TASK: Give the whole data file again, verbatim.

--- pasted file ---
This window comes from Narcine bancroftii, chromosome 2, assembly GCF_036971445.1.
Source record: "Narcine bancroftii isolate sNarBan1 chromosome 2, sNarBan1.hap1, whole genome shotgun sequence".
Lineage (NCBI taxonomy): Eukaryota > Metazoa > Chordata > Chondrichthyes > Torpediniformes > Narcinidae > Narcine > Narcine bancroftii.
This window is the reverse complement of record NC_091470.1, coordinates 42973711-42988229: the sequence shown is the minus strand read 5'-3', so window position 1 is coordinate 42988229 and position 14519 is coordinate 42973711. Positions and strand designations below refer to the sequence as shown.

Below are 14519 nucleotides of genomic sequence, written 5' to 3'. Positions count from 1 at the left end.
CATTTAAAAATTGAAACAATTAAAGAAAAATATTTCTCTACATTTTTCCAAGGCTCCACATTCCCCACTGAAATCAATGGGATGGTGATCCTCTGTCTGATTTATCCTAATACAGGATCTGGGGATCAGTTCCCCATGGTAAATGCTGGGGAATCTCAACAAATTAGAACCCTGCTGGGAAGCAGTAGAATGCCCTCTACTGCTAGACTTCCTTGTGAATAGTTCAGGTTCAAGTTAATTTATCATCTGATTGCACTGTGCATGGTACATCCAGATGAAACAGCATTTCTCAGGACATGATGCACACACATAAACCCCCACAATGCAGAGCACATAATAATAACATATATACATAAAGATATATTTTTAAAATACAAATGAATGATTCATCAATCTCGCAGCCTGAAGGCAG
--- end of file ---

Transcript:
This window comes from Narcine bancroftii, chromosome 2, assembly GCF_036971445.1.
Source record: "Narcine bancroftii isolate sNarBan1 chromosome 2, sNarBan1.hap1, whole genome shotgun sequence".
Lineage (NCBI taxonomy): Eukaryota > Metazoa > Chordata > Chondrichthyes > Torpediniformes > Narcinidae > Narcine > Narcine bancroftii.
This window is the reverse complement of record NC_091470.1, coordinates 42973711-42988229: the sequence shown is the minus strand read 5'-3', so window position 1 is coordinate 42988229 and position 14519 is coordinate 42973711. Positions and strand designations below refer to the sequence as shown.

Below are 14519 nucleotides of genomic sequence, written 5' to 3'. Positions count from 1 at the left end.
CATTTAAAAATTGAAACAATTAAAGAAAAATATTTCTCTACATTTTTCCAAGGCTCCACATTCCCCACTGAAATCAATGGGATGGTGATCCTCTGTCTGATTTATCCTAATACAGGATCTGGGGATCAGTTCCCCATGGTAAATGCTGGGGAATCTCAACAAATTAGAACCCTGCTGGGAAGCAGTAGAATGCCCTCTACTGCTAGACTTCCTTGTGAATAGTTCAGGTTCAAGTTAATTTATCATCTGATTGCACTGTGCATGGTACATCCAGATGAAACAGCATTTCTCAGGACATGATGCACACACATAAACCCCCACAATGCAGAGCACATAATAATAACATATATACATAAAGATATATTTTTAAAATACAAATGAATGATTCATCAATCTCGCAGCCTGAAGGCAG